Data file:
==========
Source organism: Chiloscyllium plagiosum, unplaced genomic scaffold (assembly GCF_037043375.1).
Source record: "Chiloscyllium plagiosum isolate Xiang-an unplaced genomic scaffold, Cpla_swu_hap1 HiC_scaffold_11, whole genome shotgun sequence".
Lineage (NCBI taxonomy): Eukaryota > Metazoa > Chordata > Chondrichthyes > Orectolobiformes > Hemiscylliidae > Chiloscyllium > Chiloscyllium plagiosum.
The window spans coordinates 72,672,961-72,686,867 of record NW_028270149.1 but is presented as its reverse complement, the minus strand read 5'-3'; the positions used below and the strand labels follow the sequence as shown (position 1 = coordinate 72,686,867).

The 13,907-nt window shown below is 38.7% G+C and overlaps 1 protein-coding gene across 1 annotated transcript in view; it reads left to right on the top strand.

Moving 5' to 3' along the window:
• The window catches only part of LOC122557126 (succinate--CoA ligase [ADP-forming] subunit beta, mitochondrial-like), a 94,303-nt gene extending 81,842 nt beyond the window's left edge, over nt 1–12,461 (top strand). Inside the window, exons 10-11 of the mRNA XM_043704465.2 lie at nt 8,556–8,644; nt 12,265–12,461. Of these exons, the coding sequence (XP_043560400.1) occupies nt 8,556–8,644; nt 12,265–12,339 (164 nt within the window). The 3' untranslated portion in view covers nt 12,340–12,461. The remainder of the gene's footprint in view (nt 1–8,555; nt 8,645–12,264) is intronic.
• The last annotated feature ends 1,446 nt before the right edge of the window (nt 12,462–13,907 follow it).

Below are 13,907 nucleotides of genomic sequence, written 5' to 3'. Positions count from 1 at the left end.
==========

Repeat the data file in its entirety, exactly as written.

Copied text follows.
Source organism: Chiloscyllium plagiosum, unplaced genomic scaffold (assembly GCF_037043375.1).
Source record: "Chiloscyllium plagiosum isolate Xiang-an unplaced genomic scaffold, Cpla_swu_hap1 HiC_scaffold_11, whole genome shotgun sequence".
Lineage (NCBI taxonomy): Eukaryota > Metazoa > Chordata > Chondrichthyes > Orectolobiformes > Hemiscylliidae > Chiloscyllium > Chiloscyllium plagiosum.
The window spans coordinates 72,672,961-72,686,867 of record NW_028270149.1 but is presented as its reverse complement, the minus strand read 5'-3'; the positions used below and the strand labels follow the sequence as shown (position 1 = coordinate 72,686,867).

The 13,907-nt window shown below is 38.7% G+C and overlaps 1 protein-coding gene across 1 annotated transcript in view; it reads left to right on the top strand.

Moving 5' to 3' along the window:
• The window catches only part of LOC122557126 (succinate--CoA ligase [ADP-forming] subunit beta, mitochondrial-like), a 94,303-nt gene extending 81,842 nt beyond the window's left edge, over nt 1–12,461 (top strand). Inside the window, exons 10-11 of the mRNA XM_043704465.2 lie at nt 8,556–8,644; nt 12,265–12,461. Of these exons, the coding sequence (XP_043560400.1) occupies nt 8,556–8,644; nt 12,265–12,339 (164 nt within the window). The 3' untranslated portion in view covers nt 12,340–12,461. The remainder of the gene's footprint in view (nt 1–8,555; nt 8,645–12,264) is intronic.
• The last annotated feature ends 1,446 nt before the right edge of the window (nt 12,462–13,907 follow it).

Below are 13,907 nucleotides of genomic sequence, written 5' to 3'. Positions count from 1 at the left end.